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Sarcoma
Volume 2013 (2013), Article ID 404962, 13 pages
http://dx.doi.org/10.1155/2013/404962
Research Article

Reduced Latency in the Metastatic Niche Contributes to the More Aggressive Phenotype of LM8 Compared to Dunn Osteosarcoma Cells

Laboratory for Orthopedic Research, Department of Orthopedics, Balgrist University Hospital, University of Zurich, Forchstrasse 340, 8008 Zurich, Switzerland

Received 24 July 2013; Revised 13 October 2013; Accepted 13 October 2013

Academic Editor: Akira Kawai

Copyright © 2013 Matthias J. E. Arlt et al. This is an open access article distributed under the Creative Commons Attribution License, which permits unrestricted use, distribution, and reproduction in any medium, provided the original work is properly cited.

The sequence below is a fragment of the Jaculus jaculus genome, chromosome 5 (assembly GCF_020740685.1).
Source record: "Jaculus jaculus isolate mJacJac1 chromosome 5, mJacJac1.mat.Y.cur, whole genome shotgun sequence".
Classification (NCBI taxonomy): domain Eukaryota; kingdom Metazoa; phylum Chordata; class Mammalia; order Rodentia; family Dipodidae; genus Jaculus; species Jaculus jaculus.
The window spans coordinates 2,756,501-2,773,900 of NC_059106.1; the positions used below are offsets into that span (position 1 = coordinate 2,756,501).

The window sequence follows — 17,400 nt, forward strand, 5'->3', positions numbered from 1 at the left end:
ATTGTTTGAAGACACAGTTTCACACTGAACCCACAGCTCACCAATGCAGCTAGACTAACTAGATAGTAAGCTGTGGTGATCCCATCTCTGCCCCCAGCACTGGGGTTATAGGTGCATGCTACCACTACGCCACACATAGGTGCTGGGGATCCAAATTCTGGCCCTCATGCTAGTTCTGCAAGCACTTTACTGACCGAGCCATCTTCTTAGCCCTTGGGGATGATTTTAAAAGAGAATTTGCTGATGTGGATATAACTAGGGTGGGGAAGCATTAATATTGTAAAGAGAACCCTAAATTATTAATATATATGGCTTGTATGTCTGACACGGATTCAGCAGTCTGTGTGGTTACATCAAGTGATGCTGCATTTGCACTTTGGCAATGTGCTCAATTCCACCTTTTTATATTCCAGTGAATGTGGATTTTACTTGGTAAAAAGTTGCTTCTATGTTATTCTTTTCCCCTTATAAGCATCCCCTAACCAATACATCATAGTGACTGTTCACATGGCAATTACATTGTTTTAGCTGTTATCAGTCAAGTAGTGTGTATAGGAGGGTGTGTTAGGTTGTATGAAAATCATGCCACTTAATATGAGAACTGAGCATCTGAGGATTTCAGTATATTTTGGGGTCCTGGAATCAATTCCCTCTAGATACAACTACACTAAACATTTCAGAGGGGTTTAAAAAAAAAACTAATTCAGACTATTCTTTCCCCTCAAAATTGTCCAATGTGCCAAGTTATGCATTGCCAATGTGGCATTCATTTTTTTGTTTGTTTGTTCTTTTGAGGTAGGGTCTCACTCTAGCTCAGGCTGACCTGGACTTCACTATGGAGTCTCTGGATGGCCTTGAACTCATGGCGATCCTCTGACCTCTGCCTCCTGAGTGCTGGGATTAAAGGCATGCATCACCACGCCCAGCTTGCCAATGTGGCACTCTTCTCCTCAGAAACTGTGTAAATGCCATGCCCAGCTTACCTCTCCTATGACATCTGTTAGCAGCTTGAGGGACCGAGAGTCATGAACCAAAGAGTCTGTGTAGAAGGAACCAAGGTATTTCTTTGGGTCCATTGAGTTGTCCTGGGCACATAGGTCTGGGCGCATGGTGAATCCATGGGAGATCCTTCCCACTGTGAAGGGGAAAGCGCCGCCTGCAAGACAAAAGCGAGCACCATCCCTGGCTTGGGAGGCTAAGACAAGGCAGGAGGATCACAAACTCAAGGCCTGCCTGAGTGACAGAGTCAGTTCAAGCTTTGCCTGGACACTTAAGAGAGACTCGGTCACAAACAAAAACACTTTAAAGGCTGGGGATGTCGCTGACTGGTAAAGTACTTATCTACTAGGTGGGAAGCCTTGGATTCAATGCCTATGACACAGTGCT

Abstract

Metastasis is the major cause of death of osteosarcoma patients and its diagnosis remains difficult. In preclinical studies, however, forced expression of reporter genes in osteosarcoma cells has remarkably improved the detection of micrometastases and, consequently, the quality of the studies. We recently showed that Dunn cells equipped with a lacZ reporter gene disseminated from subcutaneous primary tumors as frequently as their highly metastatic subline LM8, but only LM8 cells grew to macrometastases. In the present time-course study, tail-vein-injected Dunn and LM8 cells settled within 24 h at the same frequency in the lung, liver, and kidney of mice. Furthermore, Dunn cells also grew to macrometastases, but, compared to LM8, with a delay of two weeks in lung and one week in liver and kidney tissue, consistent with prolonged survival of the mice. Dunn- and LM8-cell-derived ovary and spine metastases occurred less frequently. In vitro, Dunn cells showed less invasiveness and stronger contact inhibition and intercellular adhesion than LM8 cells and several cancer- and dormancy-related genes were differentially expressed. In conclusion, Dunn cells, compared to LM8, have a similar capability but a longer latency to form macrometastases and provide an interesting new experimental system to study tumor cell dormancy.